“Vaccine inequity is the world’s biggest obstacle to ending this pandemic and recovering from COVID-19,” said Dr Tedros Adhanom Ghebreyesus, Director-General of the World Health Organization. “Economically, epidemiologically and morally, it is in all countries’ best interest to use the latest available data to make lifesaving vaccines available to all.”

Designed to empower policymakers and development partners to take urgent action to reduce vaccine inequity, the Global Dashboard breaks down the impact of accessibility against a target for countries to vaccinate their at-risk populations first to reduce mortality and protect the health system and then move on to vaccinating larger shares of the population to reduce the disease burden and re-open socio-economic activity.

The Dashboard is facilitated by the Global Action Plan for Healthy Lives and Well-being for All (SDG3 GAP), which aims to improve collaboration across the multilateral system to support an equitable and resilient recovery from the pandemic and drive progress towards the health-related SDGs.

“Closing the vaccine gap is required to put this pandemic behind us. The dashboard can help scale-up and accelerate global delivery of vaccines by providing accurate, up-to-date information on not just how many vaccines have been given, but also the policies and mechanisms through which we get them into arms,” said Dr. Thomas Hale, Associate Professor of Global Public Policy, Blavatnik School of Government, University of Oxford.

The Dashboard will be updated in real-time as new data becomes available, filling a critical gap to help guide the international community’s understanding of what can be done to achieve vaccine equity. Users are able and encouraged to download all data sets in full of the website.

shortage of medical workers in Nigeria

THE NIGERIAN GOVERNMENT HAS BEEN ADVISED TO DECLARE A STATE OF EMERGENCY ON SHORTAGE OF HEALTH WORKERS IN NIGERIA

This is as a result of the migration of Health Care workers to foreign countries in recent years with focus on Clinical Oncologist that is cancer doctors.

This call was made at a press briefing in Abuja organised by the project pink blue with support from the ACT Foundation.

The Executive Director of the project Pink Blue Runcie Chidebe in his submission said by 2030, Nigeria will have a shortage of over 50 thousand doctors and over 137 thousand nurses due to the stark realities of report of migrating health workers.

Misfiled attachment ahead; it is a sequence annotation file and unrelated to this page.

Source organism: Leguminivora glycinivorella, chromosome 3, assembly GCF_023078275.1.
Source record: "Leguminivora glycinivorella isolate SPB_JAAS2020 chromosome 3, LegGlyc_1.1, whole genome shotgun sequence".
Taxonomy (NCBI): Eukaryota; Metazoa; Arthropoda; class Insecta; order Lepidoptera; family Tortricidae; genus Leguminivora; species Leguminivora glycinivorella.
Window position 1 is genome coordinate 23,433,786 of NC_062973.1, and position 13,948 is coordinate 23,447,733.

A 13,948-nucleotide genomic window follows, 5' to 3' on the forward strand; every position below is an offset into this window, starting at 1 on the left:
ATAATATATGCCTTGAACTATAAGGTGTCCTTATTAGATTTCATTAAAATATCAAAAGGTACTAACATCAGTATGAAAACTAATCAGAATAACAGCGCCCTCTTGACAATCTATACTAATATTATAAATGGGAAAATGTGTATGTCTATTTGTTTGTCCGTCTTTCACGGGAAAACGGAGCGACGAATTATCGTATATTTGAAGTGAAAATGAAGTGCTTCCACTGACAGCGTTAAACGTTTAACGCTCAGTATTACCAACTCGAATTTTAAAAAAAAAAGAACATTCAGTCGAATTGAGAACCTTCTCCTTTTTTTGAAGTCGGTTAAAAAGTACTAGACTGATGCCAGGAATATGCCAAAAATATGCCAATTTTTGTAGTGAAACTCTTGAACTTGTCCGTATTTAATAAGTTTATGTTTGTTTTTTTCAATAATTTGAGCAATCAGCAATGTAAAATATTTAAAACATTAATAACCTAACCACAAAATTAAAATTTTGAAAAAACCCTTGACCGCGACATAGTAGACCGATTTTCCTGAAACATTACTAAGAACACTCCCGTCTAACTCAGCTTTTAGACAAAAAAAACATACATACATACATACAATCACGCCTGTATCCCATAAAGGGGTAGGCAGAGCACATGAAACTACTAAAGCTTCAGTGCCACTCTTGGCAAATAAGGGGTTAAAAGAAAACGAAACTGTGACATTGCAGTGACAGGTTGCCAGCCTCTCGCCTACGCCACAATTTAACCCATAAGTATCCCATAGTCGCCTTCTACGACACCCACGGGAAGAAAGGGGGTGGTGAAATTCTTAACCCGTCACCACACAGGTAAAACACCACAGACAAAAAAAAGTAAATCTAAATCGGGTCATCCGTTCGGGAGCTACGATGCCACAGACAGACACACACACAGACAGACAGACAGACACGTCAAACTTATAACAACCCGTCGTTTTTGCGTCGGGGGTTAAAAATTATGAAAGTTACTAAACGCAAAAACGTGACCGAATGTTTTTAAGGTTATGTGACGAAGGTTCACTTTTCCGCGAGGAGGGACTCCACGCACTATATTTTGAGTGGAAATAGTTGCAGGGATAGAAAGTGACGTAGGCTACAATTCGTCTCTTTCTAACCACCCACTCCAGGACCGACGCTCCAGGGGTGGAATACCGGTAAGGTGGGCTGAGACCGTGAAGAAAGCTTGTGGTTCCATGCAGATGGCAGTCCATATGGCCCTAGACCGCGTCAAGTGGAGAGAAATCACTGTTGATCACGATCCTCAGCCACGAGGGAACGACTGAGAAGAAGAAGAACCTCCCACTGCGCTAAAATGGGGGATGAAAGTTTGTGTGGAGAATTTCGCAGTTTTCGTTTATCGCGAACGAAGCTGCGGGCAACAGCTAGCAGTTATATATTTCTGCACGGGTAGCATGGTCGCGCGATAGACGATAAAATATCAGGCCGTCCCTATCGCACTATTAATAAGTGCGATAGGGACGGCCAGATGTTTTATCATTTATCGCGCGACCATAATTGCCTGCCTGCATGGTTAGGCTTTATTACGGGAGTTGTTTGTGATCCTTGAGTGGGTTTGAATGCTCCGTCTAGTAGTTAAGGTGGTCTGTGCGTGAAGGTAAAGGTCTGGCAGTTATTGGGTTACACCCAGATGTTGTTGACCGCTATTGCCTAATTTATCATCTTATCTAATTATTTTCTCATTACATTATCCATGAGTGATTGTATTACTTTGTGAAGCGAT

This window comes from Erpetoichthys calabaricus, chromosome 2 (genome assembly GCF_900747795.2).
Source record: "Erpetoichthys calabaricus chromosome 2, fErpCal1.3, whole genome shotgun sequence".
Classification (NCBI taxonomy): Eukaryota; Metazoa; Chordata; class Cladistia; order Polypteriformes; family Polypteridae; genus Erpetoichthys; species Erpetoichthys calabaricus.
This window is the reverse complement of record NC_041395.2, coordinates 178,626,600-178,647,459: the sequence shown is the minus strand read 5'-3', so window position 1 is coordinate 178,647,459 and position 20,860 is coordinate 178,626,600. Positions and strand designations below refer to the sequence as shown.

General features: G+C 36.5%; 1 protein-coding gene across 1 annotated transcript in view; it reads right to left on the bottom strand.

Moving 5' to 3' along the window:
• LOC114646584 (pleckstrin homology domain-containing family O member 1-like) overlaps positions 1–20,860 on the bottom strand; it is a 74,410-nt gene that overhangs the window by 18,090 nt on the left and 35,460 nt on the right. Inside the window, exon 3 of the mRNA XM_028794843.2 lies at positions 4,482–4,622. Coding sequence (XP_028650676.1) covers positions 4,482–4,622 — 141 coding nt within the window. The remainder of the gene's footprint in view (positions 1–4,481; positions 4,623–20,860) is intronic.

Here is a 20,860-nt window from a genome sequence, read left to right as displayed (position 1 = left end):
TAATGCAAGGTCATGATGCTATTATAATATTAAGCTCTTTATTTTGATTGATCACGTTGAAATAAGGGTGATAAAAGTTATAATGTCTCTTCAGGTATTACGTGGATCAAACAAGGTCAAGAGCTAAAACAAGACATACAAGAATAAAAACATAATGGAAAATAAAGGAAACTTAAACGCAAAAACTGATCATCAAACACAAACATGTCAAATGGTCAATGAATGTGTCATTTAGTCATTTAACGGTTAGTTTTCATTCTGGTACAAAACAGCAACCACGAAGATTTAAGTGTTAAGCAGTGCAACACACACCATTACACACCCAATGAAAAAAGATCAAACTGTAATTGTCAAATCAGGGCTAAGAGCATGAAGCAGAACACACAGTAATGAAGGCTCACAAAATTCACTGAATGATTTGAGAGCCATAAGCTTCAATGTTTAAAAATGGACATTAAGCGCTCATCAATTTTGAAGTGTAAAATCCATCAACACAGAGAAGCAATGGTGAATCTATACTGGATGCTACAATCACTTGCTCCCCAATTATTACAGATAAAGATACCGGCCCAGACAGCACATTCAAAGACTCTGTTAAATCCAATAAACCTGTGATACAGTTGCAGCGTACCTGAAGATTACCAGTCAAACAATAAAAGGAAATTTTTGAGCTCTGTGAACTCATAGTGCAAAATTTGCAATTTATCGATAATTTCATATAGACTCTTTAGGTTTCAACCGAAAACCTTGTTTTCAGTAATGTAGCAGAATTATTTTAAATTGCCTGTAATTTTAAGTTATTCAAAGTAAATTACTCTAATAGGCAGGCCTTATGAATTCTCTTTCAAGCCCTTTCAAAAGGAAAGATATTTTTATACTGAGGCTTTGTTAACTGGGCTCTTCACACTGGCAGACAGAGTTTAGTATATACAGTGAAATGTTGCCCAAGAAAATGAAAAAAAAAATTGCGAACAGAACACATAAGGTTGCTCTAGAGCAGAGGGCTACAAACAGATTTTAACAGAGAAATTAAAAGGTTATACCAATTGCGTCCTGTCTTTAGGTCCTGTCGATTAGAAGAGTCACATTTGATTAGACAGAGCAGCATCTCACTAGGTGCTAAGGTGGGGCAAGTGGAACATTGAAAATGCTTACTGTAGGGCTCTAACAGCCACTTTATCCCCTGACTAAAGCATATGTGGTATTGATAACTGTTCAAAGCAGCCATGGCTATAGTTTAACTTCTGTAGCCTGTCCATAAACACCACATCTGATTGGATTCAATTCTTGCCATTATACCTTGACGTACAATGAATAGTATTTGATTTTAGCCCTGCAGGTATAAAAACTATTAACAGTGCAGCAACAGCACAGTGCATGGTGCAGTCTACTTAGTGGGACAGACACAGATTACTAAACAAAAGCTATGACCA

According to him, 9 in 10 Nigeria physician are seeking opportunities abroad and these has had impact in Nigeria in diverse ways.

He called on the government to do all it takes to ensure that our health care workers remain in the country.

The brief also served as an opportunity to launch the upgrade Oncology.

The Upgrade Oncology according to the organisation is aimed at supporting the Federal Government’s effort in Cancer control.

A Cancer survivor and programme Cordinator Project Pink Blue Gloria Okwu who spoke on the upgrade Oncology, in her remark said the primary focus is on training of Oncology pharmacist, cancer doctors and cancer nurses.

She said the organisation is seeking the support of the U.S Mission in Nigeria and the Oncology Pharmacy Association of Nigeria to bring two U.S board certified Oncology-Pharmacist from the United States to Nigeria to provide the training.

A consultant Hematologist at the Federal Ministry of Health, Dr. Uche Nwokwu on his part, disclosed some of Federal government efforts in tackling the scourge of cancer in the country.

He further said the government will do all it can to tackle the menace of Cancer in Nigeria.

With the high number of health workers leaving the country we hope that the Federal government will give full attention to this aspect of our health sector in order to stop the trend.

health calendar

Days You Should Mark On Your Health Calendar. July – Sept 2021

July 25th is world drowning prevention day

World drowning prevention day, declared through the April 2021 un general assembly resolution a/75/l.76 “global drowning prevention”, is held annually on 25 July. This global advocacy event serves as an opportunity to highlight the tragic and profound impact of drowning on families and communities and offer life-saving solutions to prevent it. An estimated 235,600 people drown every year, and drowning is among the ten leading causes of death for children aged 5-14 years. More than 90% of drowning deaths occur in rivers, lakes, wells, domestic water storage vessels and swimming pools in low- and middle-income countries, with children and adolescents in rural areas disproportionately affected.

July 28. World hepatitis day. August 1 – 7

World hepatitis day is observed each year on 28 July to raise awareness of viral hepatitis, an inflammation of the liver that causes severe liver disease and hepatocellular cancer. This year’s theme is “hepatitis can’t wait”, conveying the urgency of efforts needed to eliminate hepatitis as a public health threat by 2030. With a person dying every 30 seconds from a hepatitis related illness – even in the current covid-19 crisis – we can’t wait to act on viral hepatitis.

17 September is World Patient Safety Day

World Patient Safety Day calls for global solidarity and concerted action by all countries and international partners to improve patient safety.

The Day brings together patients, families, caregivers, communities, health workers, health care leaders and policymakers to show their commitment to patient safety.

The resolution WHA 72.6 ‘Global action on patient safety’ recognizes patient safety as a global health priority and endorses the establishment of World Patient Safety Day to be observed annually on 17 September.